Ontario’s Ministry of Health says it is reviewing a walk-in clinic in Ottawa south set to offer patients access to nurse practitioners for $400 a year.
The clinic, which is expected to open Oct. 10 out of the South Keys Health Center, has drawn criticism that its pay-for-care model will undermine the province’s health-care system.
But the head of the clinic says they are responding to demands the province can’t meet.
“We are just a Band-Aid to a broken system,” said the centre’s clinical director Osman Nur, in a statement.
So far, the clinic says more than 2,000 patients have registered, and thousands more are on a wait list.
The clinic takes advantage of the murky rules governing nurse practitioners, who are not covered by the Ontario Health Insurance Plan when not part of provincially-funded clinics.
Nurse practitioners are able to examine patients, prescribe medication, order blood tests, refer patients to specialists and can open their own clinics.
“We are doing our job legally, as the law permits nurse practitioners to charge patients directly,” Nur said. Family physicians also work in the centre, but their patients are covered by OHIP and won’t be charged.
“The initial $400 will cover the first consultation, and the rest will cover the patient’s health administration for a year,” Nur said, adding that fee will cover medication refills, referrals, and interpretation of laboratory tests for the whole year.
But a spokesperson for Minister of Health Sylvia Jones says the office is looking into it.
“We will not tolerate any clinic charging for services,” said Hannah Jensen.
“[W]e are taking steps to review this and shut down bad actors taking advantage of patients.”
Clinics like this are legal, but ‘fundamentally unfair’
It’s unfortunate that clinics like these are popping up, said Melanie Bechard, chair of Canadian Doctors for Medicare and a pediatric emergency doctor in Ottawa.
Bechard said by the letter of the law, the clinic is legal, since health-care providers like nurse practitioners aren’t explicitly covered by the Canada Health Act.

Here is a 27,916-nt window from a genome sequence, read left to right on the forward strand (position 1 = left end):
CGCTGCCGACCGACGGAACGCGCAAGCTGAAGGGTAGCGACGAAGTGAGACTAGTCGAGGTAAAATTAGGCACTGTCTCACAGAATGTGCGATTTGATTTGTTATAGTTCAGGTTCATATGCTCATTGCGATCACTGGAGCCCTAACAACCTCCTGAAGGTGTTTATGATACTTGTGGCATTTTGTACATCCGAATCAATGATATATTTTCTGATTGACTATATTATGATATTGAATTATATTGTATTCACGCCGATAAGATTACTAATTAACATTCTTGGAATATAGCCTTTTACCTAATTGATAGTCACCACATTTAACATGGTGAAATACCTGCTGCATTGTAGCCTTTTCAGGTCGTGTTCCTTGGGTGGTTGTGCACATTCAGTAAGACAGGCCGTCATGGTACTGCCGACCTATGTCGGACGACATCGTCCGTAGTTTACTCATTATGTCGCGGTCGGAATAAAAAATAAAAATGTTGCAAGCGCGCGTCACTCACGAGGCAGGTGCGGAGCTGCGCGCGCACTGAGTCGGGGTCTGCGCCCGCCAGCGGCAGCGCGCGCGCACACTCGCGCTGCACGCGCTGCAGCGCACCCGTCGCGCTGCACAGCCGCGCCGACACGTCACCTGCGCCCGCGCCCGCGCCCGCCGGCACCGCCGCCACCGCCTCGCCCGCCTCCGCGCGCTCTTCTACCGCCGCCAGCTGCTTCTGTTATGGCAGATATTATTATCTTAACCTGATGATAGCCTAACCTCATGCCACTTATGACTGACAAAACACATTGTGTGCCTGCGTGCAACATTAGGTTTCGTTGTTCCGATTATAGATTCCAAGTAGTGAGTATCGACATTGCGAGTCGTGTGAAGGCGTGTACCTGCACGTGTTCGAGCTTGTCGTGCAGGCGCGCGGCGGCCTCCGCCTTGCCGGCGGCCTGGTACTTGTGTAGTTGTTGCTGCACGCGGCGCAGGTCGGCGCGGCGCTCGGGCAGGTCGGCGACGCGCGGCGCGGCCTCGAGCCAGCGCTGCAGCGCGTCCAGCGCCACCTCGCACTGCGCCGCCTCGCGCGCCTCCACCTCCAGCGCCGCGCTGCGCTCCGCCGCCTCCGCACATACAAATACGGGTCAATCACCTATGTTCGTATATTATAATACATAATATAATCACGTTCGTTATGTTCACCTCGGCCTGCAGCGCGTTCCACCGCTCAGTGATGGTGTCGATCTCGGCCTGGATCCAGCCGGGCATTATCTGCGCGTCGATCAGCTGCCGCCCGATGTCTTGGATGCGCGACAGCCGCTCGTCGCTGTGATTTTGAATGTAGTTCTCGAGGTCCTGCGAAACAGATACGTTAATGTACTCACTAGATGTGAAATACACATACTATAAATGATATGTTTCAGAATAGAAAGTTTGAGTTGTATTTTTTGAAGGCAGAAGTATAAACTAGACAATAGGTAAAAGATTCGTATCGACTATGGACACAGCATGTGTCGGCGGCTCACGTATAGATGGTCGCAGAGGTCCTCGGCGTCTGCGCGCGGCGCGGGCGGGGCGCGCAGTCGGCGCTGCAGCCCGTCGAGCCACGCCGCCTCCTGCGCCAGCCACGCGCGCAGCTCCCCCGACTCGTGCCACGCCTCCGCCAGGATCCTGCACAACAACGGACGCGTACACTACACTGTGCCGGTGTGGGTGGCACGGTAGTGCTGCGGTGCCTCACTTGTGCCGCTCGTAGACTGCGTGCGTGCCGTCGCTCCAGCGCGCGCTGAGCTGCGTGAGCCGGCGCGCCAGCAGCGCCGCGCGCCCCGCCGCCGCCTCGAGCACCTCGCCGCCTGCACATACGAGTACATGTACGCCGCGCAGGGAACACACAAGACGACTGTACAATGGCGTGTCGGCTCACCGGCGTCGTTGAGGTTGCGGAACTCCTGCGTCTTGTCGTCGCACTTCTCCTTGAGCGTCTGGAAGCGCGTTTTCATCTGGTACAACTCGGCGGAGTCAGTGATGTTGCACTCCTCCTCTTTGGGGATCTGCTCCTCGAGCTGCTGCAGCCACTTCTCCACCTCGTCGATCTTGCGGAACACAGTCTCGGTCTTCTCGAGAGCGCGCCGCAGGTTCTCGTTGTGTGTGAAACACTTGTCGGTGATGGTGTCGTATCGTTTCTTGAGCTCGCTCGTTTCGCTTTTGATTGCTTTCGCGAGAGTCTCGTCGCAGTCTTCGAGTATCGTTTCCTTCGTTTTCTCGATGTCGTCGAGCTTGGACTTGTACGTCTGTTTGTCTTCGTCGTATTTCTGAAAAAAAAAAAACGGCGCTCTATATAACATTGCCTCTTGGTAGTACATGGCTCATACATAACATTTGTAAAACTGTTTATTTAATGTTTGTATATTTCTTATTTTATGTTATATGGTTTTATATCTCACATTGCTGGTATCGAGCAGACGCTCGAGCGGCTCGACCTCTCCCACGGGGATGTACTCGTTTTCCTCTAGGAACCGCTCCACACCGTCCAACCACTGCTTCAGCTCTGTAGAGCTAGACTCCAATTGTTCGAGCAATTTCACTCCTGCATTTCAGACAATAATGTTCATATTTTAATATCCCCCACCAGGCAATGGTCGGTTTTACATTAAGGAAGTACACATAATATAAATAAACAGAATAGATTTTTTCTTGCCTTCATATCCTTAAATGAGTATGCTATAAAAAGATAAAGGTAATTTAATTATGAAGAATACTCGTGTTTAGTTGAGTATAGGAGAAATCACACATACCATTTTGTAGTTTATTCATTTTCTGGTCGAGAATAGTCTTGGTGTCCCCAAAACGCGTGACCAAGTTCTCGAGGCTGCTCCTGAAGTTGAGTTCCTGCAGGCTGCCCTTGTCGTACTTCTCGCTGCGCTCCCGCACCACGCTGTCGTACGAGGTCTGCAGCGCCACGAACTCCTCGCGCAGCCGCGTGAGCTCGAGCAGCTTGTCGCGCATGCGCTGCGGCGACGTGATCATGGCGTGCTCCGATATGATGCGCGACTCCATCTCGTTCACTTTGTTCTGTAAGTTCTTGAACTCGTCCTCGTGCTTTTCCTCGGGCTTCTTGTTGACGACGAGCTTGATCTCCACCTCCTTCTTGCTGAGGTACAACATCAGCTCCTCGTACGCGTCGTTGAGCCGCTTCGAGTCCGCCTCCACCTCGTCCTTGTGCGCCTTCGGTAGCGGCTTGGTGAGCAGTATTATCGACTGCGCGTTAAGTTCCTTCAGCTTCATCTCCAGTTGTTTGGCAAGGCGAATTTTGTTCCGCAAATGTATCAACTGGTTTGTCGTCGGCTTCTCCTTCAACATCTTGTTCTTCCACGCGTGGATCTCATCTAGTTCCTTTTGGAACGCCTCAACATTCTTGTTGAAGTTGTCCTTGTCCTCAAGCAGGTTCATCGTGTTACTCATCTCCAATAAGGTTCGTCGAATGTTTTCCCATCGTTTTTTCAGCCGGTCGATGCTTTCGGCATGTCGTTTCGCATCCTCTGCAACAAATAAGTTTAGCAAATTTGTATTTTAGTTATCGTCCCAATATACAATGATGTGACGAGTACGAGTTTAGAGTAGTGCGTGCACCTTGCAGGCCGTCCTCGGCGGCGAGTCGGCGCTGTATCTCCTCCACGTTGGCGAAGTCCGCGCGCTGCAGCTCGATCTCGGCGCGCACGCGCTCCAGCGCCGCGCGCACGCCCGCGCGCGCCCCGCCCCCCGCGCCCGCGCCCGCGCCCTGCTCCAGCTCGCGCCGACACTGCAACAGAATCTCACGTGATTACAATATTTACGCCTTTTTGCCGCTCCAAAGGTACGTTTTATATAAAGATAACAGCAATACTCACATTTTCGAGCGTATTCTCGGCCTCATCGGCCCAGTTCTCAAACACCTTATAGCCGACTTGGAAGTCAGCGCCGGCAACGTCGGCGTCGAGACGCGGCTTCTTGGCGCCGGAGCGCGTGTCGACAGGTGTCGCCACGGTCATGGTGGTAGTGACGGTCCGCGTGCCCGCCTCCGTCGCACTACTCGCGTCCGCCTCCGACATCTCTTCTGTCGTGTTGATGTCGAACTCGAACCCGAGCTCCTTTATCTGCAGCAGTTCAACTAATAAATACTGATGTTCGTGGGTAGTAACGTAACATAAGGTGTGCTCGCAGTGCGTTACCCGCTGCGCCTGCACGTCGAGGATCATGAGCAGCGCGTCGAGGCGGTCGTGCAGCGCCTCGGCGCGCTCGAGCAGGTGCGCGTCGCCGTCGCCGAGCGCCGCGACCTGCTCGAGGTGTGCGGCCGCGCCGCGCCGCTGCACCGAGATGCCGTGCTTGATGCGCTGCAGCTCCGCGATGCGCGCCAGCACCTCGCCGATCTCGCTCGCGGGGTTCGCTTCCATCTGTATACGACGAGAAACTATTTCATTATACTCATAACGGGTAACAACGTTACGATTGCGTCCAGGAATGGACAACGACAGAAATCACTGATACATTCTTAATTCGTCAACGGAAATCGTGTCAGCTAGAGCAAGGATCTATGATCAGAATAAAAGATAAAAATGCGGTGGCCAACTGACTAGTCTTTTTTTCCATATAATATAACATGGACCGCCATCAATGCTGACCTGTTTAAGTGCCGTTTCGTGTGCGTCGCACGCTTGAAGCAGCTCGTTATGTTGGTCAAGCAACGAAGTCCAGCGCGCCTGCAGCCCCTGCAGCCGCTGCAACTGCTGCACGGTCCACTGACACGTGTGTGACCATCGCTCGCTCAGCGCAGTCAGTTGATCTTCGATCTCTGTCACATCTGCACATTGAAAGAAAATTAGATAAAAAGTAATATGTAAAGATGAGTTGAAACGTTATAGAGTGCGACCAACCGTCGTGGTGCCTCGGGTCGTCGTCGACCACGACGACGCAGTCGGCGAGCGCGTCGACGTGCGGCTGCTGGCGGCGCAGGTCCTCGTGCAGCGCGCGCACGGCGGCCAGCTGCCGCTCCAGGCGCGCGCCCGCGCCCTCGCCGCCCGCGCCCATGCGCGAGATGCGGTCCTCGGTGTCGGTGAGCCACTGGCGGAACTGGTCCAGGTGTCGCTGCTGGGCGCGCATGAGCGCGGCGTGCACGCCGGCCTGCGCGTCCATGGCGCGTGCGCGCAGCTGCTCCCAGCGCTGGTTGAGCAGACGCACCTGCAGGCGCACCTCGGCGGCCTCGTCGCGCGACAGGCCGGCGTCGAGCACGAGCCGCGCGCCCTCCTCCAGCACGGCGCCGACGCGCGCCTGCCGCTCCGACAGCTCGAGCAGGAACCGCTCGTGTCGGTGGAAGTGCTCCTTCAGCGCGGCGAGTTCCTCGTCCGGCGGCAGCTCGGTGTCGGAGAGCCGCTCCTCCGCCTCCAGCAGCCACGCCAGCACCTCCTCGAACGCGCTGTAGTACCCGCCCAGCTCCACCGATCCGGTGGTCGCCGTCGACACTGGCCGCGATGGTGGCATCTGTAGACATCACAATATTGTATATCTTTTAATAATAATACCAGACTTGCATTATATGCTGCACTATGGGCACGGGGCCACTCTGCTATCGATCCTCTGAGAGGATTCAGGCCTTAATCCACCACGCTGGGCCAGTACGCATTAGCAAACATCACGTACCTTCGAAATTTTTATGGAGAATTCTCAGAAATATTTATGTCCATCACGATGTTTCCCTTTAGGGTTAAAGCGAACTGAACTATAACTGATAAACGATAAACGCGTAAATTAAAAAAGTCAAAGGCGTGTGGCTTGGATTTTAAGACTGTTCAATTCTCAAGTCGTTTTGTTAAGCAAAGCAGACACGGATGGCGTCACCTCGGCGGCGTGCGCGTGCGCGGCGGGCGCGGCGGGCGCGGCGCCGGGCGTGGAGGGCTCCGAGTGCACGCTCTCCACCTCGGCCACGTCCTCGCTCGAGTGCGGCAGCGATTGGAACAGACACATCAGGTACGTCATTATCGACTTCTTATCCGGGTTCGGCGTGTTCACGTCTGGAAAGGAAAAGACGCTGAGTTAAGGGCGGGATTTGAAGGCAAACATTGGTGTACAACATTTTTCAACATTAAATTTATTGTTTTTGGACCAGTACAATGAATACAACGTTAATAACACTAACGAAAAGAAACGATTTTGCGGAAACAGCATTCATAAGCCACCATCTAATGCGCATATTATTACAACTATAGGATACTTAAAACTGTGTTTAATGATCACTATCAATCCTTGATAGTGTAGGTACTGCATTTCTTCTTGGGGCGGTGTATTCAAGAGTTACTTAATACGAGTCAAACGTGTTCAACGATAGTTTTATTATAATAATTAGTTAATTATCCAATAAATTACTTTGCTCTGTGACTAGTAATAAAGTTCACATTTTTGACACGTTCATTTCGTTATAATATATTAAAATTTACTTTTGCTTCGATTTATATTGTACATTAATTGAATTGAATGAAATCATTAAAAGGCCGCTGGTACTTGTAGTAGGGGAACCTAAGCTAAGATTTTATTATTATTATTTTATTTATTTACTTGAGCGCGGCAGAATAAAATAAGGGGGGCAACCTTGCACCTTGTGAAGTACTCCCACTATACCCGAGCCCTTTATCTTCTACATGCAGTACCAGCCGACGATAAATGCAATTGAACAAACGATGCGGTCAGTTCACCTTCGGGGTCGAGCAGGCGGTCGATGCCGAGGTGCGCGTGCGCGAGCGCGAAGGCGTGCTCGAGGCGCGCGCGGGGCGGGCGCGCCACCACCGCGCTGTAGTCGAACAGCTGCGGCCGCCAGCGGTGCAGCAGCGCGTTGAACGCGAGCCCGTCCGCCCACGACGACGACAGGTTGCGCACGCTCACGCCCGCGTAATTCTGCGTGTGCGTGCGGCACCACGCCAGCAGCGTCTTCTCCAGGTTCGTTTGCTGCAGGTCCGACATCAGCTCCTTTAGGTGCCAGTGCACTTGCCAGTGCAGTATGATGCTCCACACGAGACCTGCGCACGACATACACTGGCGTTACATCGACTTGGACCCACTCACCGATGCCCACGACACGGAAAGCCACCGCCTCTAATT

“I think it’s a sign that our health-care system has been so underfunded and under-resourced for so long, especially in primary care, that people are turning to these other options,” she said.
It’s an unavoidable situation, she said, adding she sees these types of clinics as “canaries in the coal mine,” highlighting the existing gaps in the Canadian health-care system.
“Unfortunately, clinics like this are fundamentally unfair because those who can afford the fee will get preferential access, even if it is within the letter of the law based on the Canada Health Act,” she said.
Bechard said she hopes this clinic can be a wake-up call for political leaders on the importance of appropriately funding primary care.
“We have to keep in mind that although these services can seem like a great option for those who can afford it, that we are leaving people behind and there’s a lot of people who would not be able to afford that fee of $400 a year.”
Can help alleviate demand on family physicians
Dr. Georges Nicolas Mobayed, a family physician at the South Keys Health Center, sees first hand the intense demand for family physicians across the city.
“Unfortunately it’s a big problem in the country,” he said. “Somebody has to do something about it, this has been going on for years and it’s not going to get any better.”
It’s estimated that around 2.2 million people don’t have access to a family doctor in Ontario, according to the Ontario College of Family Physicians.
Mobayed currently sees his patients out of the South Keys clinic, but operates entirely separately from the walk-in clinic and doesn’t work with any of its nurse practitioners.
“They do the same thing, exactly like family doctors. My question is, why shouldn’t they be paid like family doctors are paid?” he said.
Paying to see nurse practitioners might not be ideal, Mobayed said, but it can be a start in addressing the huge backlog of people in need of care.
“This will solve the problem of the shortage of family doctors today, which is going to become worse in the future. It can alleviate a little bit the congestion in the emergency rooms.”
Doris Grinspun, CEO of the Registered Nurses Association of Ontario (RNAO), disagrees, and said clinics like this compromise the quality of the health-care system.
“The detriment is that you will get faster access for those that can pay and slower access for others,” she said.
“The answer is not to proliferate these clinics because of the demand.”
Instead, Grinspun said part of the solution is improving access to non-profit community health centres and nurse practitioner-led clinics across the province.
“In a world that is well developed like Canada where you have universal access to health care, what you need is [24/7] access to primary care and numerous countries are doing that,” she said.
“That is a hallmark of a high performing health system, not walk-in clinics and certainly not paying a fee.”